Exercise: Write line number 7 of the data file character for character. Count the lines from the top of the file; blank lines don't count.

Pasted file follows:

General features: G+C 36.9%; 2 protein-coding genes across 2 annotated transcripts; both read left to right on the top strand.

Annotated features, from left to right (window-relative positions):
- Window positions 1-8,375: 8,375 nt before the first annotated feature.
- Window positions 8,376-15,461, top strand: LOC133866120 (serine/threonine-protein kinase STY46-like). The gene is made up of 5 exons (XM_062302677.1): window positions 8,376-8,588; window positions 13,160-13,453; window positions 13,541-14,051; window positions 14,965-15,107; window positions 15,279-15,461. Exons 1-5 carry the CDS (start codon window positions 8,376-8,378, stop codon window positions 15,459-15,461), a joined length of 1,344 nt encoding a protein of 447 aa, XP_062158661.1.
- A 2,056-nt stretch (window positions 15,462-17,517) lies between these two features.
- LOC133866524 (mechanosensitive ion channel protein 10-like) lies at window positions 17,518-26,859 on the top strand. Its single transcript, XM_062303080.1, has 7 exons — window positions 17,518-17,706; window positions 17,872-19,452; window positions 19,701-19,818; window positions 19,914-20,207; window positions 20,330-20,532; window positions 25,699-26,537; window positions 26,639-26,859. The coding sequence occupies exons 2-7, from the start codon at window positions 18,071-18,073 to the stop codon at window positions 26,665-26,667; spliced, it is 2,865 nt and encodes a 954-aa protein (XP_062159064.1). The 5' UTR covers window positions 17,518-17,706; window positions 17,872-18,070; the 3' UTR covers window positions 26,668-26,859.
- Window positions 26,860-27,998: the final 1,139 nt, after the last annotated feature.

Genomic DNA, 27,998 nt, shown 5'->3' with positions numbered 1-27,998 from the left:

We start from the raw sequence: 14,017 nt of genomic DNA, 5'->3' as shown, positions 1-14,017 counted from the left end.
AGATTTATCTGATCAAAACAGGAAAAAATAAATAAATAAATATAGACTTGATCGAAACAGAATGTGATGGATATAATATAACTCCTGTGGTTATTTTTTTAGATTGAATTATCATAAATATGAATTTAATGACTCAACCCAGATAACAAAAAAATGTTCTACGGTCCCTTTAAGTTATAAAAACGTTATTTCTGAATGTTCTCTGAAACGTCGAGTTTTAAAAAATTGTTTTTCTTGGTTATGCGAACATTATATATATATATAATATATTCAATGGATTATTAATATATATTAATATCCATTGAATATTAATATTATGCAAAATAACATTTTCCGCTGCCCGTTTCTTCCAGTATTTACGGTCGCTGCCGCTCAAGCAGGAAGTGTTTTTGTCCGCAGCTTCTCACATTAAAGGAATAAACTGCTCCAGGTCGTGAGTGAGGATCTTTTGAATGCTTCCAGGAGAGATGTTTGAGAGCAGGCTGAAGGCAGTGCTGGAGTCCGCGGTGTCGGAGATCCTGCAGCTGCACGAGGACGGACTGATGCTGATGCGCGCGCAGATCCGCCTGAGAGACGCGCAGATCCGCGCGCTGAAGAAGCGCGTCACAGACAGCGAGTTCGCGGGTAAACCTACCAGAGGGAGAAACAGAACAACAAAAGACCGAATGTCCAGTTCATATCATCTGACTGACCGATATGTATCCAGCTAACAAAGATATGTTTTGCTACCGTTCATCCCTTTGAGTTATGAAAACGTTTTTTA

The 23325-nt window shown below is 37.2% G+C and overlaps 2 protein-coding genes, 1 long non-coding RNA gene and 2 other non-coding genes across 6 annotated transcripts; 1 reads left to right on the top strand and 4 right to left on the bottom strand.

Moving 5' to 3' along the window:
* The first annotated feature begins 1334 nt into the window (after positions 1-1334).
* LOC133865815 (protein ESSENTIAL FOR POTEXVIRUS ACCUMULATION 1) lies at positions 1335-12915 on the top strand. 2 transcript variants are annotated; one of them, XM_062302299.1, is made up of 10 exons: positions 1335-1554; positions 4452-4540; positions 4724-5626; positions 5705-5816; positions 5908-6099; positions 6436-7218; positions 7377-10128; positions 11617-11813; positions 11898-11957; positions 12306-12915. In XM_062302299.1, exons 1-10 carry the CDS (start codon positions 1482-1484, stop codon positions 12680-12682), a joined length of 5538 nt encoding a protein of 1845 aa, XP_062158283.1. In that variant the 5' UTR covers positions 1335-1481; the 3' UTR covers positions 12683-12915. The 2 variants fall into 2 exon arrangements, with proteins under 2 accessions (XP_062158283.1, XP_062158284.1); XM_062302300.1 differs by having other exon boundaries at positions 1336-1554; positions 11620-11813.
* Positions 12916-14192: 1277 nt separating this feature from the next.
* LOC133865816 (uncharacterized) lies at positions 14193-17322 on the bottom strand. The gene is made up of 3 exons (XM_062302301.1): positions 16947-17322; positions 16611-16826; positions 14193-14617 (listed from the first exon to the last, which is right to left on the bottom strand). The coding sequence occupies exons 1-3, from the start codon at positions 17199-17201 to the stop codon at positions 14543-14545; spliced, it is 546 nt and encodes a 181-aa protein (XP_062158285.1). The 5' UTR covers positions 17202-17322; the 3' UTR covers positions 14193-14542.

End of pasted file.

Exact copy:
- Window positions 26,860-27,998: the final 1,139 nt, after the last annotated feature.